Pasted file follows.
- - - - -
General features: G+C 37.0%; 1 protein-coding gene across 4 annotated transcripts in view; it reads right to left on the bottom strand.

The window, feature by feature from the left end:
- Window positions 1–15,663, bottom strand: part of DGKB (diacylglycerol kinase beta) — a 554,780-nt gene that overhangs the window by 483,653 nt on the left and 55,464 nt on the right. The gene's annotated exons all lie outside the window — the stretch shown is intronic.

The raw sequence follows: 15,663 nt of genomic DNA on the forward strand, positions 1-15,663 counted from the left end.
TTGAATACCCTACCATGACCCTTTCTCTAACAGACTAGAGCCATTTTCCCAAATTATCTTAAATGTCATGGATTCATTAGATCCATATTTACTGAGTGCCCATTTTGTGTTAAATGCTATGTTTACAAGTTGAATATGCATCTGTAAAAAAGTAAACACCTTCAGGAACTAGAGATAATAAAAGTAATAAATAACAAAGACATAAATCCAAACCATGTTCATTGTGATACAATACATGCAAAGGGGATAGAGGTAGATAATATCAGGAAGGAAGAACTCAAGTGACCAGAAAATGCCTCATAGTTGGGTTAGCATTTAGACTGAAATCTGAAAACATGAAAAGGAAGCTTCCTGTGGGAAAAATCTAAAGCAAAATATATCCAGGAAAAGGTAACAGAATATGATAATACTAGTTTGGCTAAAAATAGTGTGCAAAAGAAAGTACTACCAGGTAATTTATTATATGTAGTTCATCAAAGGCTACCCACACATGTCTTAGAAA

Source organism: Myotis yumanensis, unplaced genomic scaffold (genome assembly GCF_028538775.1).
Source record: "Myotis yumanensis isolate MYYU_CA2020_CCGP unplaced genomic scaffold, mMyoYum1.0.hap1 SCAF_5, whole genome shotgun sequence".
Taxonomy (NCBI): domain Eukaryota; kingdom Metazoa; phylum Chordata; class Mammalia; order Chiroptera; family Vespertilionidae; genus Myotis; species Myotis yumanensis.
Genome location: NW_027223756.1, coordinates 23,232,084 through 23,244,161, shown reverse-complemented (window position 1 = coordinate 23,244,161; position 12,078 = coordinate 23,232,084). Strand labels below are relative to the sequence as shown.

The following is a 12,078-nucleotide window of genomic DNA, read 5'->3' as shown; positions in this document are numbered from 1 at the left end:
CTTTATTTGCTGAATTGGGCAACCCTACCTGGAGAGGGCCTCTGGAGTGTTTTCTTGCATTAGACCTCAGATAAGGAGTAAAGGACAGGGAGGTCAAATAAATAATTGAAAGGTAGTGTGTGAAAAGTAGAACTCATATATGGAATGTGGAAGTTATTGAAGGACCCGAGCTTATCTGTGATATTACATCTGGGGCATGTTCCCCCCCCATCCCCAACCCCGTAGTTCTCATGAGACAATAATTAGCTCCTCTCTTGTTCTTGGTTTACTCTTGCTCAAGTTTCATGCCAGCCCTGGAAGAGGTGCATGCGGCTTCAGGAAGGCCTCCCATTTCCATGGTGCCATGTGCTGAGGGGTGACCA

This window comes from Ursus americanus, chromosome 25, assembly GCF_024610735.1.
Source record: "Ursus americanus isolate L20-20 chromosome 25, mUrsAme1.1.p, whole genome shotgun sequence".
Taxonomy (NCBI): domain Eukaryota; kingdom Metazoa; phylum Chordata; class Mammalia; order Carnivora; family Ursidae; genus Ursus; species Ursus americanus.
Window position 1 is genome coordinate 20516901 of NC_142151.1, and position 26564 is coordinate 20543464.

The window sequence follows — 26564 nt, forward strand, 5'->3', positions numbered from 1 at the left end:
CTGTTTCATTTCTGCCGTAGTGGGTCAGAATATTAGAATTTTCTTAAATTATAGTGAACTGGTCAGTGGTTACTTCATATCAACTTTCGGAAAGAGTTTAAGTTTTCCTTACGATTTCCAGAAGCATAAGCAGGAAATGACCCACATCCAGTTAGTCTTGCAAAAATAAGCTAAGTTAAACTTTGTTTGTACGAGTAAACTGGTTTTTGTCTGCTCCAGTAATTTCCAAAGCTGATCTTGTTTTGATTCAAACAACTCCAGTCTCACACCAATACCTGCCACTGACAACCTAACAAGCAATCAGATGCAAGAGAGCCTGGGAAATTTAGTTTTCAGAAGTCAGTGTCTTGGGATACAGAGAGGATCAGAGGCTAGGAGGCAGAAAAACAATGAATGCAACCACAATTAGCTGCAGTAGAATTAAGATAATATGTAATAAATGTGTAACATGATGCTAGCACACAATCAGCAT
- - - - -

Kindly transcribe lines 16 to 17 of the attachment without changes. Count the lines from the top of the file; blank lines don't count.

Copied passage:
The window sequence follows — 26564 nt, forward strand, 5'->3', positions numbered from 1 at the left end:
CTGTTTCATTTCTGCCGTAGTGGGTCAGAATATTAGAATTTTCTTAAATTATAGTGAACTGGTCAGTGGTTACTTCATATCAACTTTCGGAAAGAGTTTAAGTTTTCCTTACGATTTCCAGAAGCATAAGCAGGAAATGACCCACATCCAGTTAGTCTTGCAAAAATAAGCTAAGTTAAACTTTGTTTGTACGAGTAAACTGGTTTTTGTCTGCTCCAGTAATTTCCAAAGCTGATCTTGTTTTGATTCAAACAACTCCAGTCTCACACCAATACCTGCCACTGACAACCTAACAAGCAATCAGATGCAAGAGAGCCTGGGAAATTTAGTTTTCAGAAGTCAGTGTCTTGGGATACAGAGAGGATCAGAGGCTAGGAGGCAGAAAAACAATGAATGCAACCACAATTAGCTGCAGTAGAATTAAGATAATATGTAATAAATGTGTAACATGATGCTAGCACACAATCAGCAT